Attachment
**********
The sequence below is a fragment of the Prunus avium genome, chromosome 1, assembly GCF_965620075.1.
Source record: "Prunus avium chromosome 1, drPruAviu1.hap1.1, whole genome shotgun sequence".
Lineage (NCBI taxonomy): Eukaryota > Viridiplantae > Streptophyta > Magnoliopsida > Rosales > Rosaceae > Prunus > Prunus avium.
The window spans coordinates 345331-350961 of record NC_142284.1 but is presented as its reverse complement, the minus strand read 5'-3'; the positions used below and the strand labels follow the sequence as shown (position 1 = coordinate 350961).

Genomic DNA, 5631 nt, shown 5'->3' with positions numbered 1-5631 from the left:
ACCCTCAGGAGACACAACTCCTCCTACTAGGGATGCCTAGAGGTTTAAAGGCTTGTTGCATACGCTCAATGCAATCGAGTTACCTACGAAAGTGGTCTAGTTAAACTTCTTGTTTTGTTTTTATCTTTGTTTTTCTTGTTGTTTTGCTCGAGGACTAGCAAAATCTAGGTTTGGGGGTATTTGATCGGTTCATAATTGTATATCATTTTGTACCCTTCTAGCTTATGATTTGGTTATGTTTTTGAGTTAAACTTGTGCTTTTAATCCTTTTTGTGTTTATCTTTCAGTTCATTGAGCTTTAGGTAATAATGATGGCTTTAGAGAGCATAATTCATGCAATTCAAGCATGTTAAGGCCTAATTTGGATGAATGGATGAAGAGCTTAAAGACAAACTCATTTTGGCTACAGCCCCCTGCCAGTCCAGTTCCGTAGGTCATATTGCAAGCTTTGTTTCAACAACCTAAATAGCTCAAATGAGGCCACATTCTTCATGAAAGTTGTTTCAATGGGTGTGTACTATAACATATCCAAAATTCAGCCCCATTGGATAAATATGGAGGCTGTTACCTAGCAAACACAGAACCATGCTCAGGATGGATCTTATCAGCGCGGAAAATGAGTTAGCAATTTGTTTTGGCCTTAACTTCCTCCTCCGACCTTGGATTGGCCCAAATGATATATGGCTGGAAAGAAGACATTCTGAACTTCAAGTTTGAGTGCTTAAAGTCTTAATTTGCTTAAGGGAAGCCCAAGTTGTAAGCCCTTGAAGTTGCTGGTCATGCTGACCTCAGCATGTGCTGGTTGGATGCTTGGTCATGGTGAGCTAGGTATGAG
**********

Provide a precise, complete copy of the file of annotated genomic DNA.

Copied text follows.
The sequence below is a fragment of the Prunus avium genome, chromosome 1, assembly GCF_965620075.1.
Source record: "Prunus avium chromosome 1, drPruAviu1.hap1.1, whole genome shotgun sequence".
Lineage (NCBI taxonomy): Eukaryota > Viridiplantae > Streptophyta > Magnoliopsida > Rosales > Rosaceae > Prunus > Prunus avium.
The window spans coordinates 345331-350961 of record NC_142284.1 but is presented as its reverse complement, the minus strand read 5'-3'; the positions used below and the strand labels follow the sequence as shown (position 1 = coordinate 350961).

Genomic DNA, 5631 nt, shown 5'->3' with positions numbered 1-5631 from the left:
ACCCTCAGGAGACACAACTCCTCCTACTAGGGATGCCTAGAGGTTTAAAGGCTTGTTGCATACGCTCAATGCAATCGAGTTACCTACGAAAGTGGTCTAGTTAAACTTCTTGTTTTGTTTTTATCTTTGTTTTTCTTGTTGTTTTGCTCGAGGACTAGCAAAATCTAGGTTTGGGGGTATTTGATCGGTTCATAATTGTATATCATTTTGTACCCTTCTAGCTTATGATTTGGTTATGTTTTTGAGTTAAACTTGTGCTTTTAATCCTTTTTGTGTTTATCTTTCAGTTCATTGAGCTTTAGGTAATAATGATGGCTTTAGAGAGCATAATTCATGCAATTCAAGCATGTTAAGGCCTAATTTGGATGAATGGATGAAGAGCTTAAAGACAAACTCATTTTGGCTACAGCCCCCTGCCAGTCCAGTTCCGTAGGTCATATTGCAAGCTTTGTTTCAACAACCTAAATAGCTCAAATGAGGCCACATTCTTCATGAAAGTTGTTTCAATGGGTGTGTACTATAACATATCCAAAATTCAGCCCCATTGGATAAATATGGAGGCTGTTACCTAGCAAACACAGAACCATGCTCAGGATGGATCTTATCAGCGCGGAAAATGAGTTAGCAATTTGTTTTGGCCTTAACTTCCTCCTCCGACCTTGGATTGGCCCAAATGATATATGGCTGGAAAGAAGACATTCTGAACTTCAAGTTTGAGTGCTTAAAGTCTTAATTTGCTTAAGGGAAGCCCAAGTTGTAAGCCCTTGAAGTTGCTGGTCATGCTGACCTCAGCATGTGCTGGTTGGATGCTTGGTCATGGTGAGCTAGGTATGAG